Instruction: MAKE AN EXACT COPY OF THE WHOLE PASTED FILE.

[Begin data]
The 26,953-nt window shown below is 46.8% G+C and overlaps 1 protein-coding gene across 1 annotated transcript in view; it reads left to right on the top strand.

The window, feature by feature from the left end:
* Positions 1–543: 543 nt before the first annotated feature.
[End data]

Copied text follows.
The 26,953-nt window shown below is 46.8% G+C and overlaps 1 protein-coding gene across 1 annotated transcript in view; it reads left to right on the top strand.

The window, feature by feature from the left end:
* Positions 1–543: 543 nt before the first annotated feature.